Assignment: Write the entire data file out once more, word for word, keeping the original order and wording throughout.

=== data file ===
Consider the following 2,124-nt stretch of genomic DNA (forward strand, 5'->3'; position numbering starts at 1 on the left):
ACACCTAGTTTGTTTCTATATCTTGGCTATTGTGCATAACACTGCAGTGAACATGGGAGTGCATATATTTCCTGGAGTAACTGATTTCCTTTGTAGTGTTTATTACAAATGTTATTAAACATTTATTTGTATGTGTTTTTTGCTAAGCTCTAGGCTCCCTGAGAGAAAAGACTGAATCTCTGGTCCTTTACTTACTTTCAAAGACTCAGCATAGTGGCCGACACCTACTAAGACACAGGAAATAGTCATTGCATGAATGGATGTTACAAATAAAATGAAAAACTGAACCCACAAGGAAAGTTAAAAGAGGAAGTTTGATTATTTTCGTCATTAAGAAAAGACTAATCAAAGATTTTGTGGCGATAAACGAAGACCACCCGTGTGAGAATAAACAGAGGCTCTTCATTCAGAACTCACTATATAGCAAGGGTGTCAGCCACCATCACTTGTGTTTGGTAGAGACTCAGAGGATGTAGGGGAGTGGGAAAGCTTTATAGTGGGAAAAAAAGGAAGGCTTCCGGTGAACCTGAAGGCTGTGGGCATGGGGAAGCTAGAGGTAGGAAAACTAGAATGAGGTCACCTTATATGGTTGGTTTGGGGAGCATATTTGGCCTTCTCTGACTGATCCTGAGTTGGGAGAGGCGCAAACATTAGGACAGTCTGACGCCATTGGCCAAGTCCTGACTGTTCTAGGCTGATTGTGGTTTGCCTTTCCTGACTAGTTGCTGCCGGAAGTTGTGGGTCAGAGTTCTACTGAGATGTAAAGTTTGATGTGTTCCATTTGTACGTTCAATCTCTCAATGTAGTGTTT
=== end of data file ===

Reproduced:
Consider the following 2,124-nt stretch of genomic DNA (forward strand, 5'->3'; position numbering starts at 1 on the left):
ACACCTAGTTTGTTTCTATATCTTGGCTATTGTGCATAACACTGCAGTGAACATGGGAGTGCATATATTTCCTGGAGTAACTGATTTCCTTTGTAGTGTTTATTACAAATGTTATTAAACATTTATTTGTATGTGTTTTTTGCTAAGCTCTAGGCTCCCTGAGAGAAAAGACTGAATCTCTGGTCCTTTACTTACTTTCAAAGACTCAGCATAGTGGCCGACACCTACTAAGACACAGGAAATAGTCATTGCATGAATGGATGTTACAAATAAAATGAAAAACTGAACCCACAAGGAAAGTTAAAAGAGGAAGTTTGATTATTTTCGTCATTAAGAAAAGACTAATCAAAGATTTTGTGGCGATAAACGAAGACCACCCGTGTGAGAATAAACAGAGGCTCTTCATTCAGAACTCACTATATAGCAAGGGTGTCAGCCACCATCACTTGTGTTTGGTAGAGACTCAGAGGATGTAGGGGAGTGGGAAAGCTTTATAGTGGGAAAAAAAGGAAGGCTTCCGGTGAACCTGAAGGCTGTGGGCATGGGGAAGCTAGAGGTAGGAAAACTAGAATGAGGTCACCTTATATGGTTGGTTTGGGGAGCATATTTGGCCTTCTCTGACTGATCCTGAGTTGGGAGAGGCGCAAACATTAGGACAGTCTGACGCCATTGGCCAAGTCCTGACTGTTCTAGGCTGATTGTGGTTTGCCTTTCCTGACTAGTTGCTGCCGGAAGTTGTGGGTCAGAGTTCTACTGAGATGTAAAGTTTGATGTGTTCCATTTGTACGTTCAATCTCTCAATGTAGTGTTT